In 1988, William Thorndale, using English probate and parish records, determined that Richard Lee’s origins were, in fact, more humble than previously believed. Rather than descending from an ancient Norman family at Nordley Regis, Richard Lee’s father was a modest clothier in Worcester, some twenty miles south of Cotton Hall. Though admitting that a relationship between the families nay yet be proven, Thorndale found no evidence regarding Lee’s alleged Cotton Hall origins.5

Even given the relatively fluid nature of seventeenth century society, Richard Lee’s achievements in Virginia, whatever his origins, seem extraordinary. His exemplary success, directly resulted from his exceptional adaptability coupled with his keen political and economic acumen. Lee was an aggressive opportunist, availing himself of a variety of alternatives cast up in the fledgling colony. Particularly noteworthy was his use of the headright system for acquiring massive land grants. Entering Virginia in 1639 or 1640 he had immediately begun accumulating headrights, eventuating in landholdings in excess of over 15,000 productive acres by his death in 1664.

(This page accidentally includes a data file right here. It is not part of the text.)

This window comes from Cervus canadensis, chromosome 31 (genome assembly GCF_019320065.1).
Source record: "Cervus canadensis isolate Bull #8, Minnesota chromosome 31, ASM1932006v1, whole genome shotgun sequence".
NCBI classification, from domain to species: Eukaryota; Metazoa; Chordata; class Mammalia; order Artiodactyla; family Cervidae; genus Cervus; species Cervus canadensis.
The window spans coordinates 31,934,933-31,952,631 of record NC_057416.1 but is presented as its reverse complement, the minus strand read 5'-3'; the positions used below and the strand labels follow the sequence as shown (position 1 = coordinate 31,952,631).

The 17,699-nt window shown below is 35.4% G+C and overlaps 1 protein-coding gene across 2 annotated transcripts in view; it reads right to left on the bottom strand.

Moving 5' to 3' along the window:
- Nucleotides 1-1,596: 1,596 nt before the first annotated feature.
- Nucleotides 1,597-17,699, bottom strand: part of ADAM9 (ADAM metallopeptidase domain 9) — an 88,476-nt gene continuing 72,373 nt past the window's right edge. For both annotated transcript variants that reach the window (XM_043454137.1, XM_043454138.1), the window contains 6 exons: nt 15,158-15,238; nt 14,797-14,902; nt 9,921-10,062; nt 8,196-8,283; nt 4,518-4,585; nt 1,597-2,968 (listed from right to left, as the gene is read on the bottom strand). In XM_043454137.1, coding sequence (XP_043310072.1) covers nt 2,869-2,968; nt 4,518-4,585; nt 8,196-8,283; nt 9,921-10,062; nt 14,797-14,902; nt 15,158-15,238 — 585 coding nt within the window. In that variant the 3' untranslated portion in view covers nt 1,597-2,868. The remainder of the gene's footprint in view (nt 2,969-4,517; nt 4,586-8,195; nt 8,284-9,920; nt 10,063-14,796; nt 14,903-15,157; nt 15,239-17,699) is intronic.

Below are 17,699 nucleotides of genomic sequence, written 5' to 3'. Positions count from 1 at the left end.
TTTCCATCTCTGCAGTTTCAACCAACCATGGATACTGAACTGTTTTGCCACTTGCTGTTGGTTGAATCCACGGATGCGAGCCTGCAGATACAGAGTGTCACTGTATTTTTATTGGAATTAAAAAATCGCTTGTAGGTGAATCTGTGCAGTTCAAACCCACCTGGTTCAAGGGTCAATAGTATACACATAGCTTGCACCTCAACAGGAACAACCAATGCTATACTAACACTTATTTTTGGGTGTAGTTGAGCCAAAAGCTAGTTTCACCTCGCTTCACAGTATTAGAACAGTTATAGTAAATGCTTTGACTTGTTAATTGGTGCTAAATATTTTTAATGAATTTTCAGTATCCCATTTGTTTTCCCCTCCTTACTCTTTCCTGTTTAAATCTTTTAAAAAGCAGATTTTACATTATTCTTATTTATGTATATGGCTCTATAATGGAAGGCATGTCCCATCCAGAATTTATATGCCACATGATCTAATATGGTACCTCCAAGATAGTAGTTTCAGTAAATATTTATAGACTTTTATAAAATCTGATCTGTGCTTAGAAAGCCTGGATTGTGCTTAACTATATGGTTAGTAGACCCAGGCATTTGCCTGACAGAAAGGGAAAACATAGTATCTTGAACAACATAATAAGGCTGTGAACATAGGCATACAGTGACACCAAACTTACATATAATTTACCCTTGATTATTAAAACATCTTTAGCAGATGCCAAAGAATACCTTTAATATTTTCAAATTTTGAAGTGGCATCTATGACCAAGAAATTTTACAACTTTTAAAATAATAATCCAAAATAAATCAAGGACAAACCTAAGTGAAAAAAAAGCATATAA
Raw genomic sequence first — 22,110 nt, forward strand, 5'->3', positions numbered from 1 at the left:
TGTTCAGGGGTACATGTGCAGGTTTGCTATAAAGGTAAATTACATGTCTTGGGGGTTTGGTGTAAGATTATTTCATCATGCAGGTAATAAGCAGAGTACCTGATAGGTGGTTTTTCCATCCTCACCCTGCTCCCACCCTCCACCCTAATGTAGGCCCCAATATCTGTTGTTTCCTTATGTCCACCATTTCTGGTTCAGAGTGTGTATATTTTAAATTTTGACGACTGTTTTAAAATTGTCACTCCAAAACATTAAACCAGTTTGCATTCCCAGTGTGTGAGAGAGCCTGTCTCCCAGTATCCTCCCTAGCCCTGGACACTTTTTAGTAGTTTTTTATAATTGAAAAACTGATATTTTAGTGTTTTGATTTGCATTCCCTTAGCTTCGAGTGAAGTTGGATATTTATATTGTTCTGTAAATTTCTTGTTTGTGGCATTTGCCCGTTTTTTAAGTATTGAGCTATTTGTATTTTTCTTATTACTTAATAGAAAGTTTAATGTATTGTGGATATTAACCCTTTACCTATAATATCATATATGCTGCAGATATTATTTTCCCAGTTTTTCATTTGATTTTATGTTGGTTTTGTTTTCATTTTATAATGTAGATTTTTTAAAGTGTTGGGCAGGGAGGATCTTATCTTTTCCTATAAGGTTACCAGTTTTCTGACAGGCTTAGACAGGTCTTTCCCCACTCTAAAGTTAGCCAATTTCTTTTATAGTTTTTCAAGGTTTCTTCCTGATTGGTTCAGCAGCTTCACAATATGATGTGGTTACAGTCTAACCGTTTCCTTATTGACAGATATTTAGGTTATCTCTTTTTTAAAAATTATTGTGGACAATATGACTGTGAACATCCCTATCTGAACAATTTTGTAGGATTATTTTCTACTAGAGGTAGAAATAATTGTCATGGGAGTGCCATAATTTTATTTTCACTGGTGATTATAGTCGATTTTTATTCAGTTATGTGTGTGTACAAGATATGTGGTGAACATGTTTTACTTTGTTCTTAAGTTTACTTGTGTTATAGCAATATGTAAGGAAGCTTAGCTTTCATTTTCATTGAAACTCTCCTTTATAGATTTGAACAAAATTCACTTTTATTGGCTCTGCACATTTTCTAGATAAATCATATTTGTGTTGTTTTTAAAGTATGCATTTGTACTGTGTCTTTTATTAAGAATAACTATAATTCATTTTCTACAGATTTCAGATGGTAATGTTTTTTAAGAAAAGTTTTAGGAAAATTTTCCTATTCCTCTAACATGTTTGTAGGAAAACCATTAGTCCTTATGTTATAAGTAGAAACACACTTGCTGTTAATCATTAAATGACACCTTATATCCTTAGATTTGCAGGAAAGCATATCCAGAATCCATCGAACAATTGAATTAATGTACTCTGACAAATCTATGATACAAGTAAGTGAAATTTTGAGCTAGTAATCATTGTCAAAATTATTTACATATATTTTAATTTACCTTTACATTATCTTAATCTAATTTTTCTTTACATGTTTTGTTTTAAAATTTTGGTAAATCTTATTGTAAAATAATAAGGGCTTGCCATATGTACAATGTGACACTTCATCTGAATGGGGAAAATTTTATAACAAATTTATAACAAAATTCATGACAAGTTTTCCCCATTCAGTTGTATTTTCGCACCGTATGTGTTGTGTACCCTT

Of Lee’s early history, little is known, though he apparently emigrated to Virginia in 1639. His history, and therefore the history of the Lee family, was inextricably tied to the political situations arising in the new colony. After a succession of Royal Governors appointed during England’s turbulent 1620s and 1630s Charles I dispatched his most recent appointee Sir Francis Wyatt in 1639, who probably traveled on the same ship that carried Richard Lee. Lee quickly became Wyatt’s protege, probably being granted his first political position as clerk in the quarter court while still on shipboard. Upon his arrival in Virginia, Lee’s relationship with Wyatt afforded him immediate access to positions of political authority. His future was further strengthened by a propitious marriage to Anna Constable. Having also arrived on the same ship as Wyatt, Lee’s future wife had been a ward of Sir John Thorowgood, one of Charles I’s personal attendants, but in 1639 she was traveling to Virginia under the care of Governor Wyatt and his family.6 Maintaining her affectionate ties with the Wyatts, Anna Constable married Lee and materially helped solidify his relationship with the Governor.